PORTSMOUTH, VA., AUG. 13 -- Supporters of a movement to recall Mayor James W. Holley III presented the clerk of the Circuit Court today with a stack of petitions signed by thousands of citizens who want Holley ousted from office.

The petitions ask the court to set a special recall election and were gathered after it was revealed last month that fingerprints matching Holley's had been found on three pieces of hate mail sent to prominent black leaders who opposed the closing of I.C. Norcom High School.

Holley, 60, the city's first black mayor and a member of City Council for 19 years, has denied sending the letters on which were scrawled obscene or racial messages.

Holley has refused to resign, despite appeals from some other politicians and community leaders. He could not be reached for comment today.

Eugene Baldwin, organizer of the recall movement, and about 20 other recall supporters brought the petitions to Circuit Court Clerk Walter Edmonds about 9:15 a.m.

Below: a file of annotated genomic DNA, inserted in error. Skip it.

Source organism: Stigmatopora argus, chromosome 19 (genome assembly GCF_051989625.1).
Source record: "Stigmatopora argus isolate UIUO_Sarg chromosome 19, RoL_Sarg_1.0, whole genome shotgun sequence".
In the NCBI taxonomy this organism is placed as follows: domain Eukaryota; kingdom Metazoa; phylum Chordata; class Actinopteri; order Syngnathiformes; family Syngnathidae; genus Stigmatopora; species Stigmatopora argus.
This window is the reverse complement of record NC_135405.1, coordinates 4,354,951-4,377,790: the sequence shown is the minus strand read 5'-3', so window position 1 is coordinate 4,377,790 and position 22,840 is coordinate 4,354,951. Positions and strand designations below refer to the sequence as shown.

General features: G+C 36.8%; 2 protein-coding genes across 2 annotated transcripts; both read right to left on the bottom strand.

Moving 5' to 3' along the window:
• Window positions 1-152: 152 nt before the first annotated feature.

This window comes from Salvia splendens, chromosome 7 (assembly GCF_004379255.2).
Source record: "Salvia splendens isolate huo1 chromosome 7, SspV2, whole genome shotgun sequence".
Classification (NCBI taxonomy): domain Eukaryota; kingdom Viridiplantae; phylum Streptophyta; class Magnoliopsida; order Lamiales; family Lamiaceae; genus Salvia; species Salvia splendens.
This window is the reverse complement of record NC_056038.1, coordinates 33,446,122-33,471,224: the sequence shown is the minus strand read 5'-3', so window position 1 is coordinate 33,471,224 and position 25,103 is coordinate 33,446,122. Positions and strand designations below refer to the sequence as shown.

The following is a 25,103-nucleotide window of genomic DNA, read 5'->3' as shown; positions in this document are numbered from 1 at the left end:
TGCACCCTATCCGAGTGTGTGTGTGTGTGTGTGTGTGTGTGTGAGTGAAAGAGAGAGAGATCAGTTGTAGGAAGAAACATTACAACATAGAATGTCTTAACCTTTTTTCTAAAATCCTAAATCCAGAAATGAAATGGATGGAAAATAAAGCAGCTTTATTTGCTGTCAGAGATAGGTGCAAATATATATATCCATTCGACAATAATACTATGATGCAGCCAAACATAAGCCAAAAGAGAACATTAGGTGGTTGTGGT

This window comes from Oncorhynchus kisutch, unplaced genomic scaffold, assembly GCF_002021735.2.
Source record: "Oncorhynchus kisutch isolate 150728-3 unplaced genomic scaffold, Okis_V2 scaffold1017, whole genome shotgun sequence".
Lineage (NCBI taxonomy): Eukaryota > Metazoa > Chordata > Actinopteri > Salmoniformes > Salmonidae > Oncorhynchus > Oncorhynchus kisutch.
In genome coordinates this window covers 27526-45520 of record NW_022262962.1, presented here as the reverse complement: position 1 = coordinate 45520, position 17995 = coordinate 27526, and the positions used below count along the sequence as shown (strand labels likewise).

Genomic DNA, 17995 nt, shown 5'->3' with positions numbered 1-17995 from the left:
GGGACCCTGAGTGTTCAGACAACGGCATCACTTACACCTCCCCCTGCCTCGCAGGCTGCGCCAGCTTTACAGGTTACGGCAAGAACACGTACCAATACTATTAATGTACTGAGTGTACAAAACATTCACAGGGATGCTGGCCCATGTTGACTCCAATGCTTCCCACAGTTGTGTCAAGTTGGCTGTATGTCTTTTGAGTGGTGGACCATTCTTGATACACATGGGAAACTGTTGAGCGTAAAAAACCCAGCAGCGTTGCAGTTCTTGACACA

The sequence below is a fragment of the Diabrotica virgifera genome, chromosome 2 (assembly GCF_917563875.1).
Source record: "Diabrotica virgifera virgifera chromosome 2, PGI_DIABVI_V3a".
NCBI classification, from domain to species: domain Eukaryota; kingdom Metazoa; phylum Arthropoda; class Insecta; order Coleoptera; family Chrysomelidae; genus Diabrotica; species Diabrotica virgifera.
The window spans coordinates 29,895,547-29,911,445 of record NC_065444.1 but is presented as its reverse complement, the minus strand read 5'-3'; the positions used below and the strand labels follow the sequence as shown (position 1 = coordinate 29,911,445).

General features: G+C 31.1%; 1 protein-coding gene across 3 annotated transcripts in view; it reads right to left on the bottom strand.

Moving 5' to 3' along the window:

The stack of petitions, which stood about five inches high, carried the signatures of about 12,000 registered voters, said Baldwin.

"I think there's a message here to, perhaps, future politicians," Baldwin said. "Regardless of who's sitting up there in the ivory tower, the citizens want clean government."

If there are no challenges to the petitions within 10 days, Judge William Oast Jr. will set a special recall election, probably in November, Edmonds said.

However, it is almost certain there will be challenges from Holley's supporters, who say they believe the recall movement is racially motivated, premature and unconstitutional.

"We're urging all the citizens to submit written challenges to the court," said Shirley Hines, leader of Concerned Citizens for Portsmouth in Support of Mayor Holley.

"I am disappointed {that they have proceeded with the recall effort} because there have been no criminal charges and there has been no definite case," Hines said.

To get a recall election, the signatures of 8,900 registered voters had to be collected, but organizers wanted extra names in case some signers were not officially registered voters.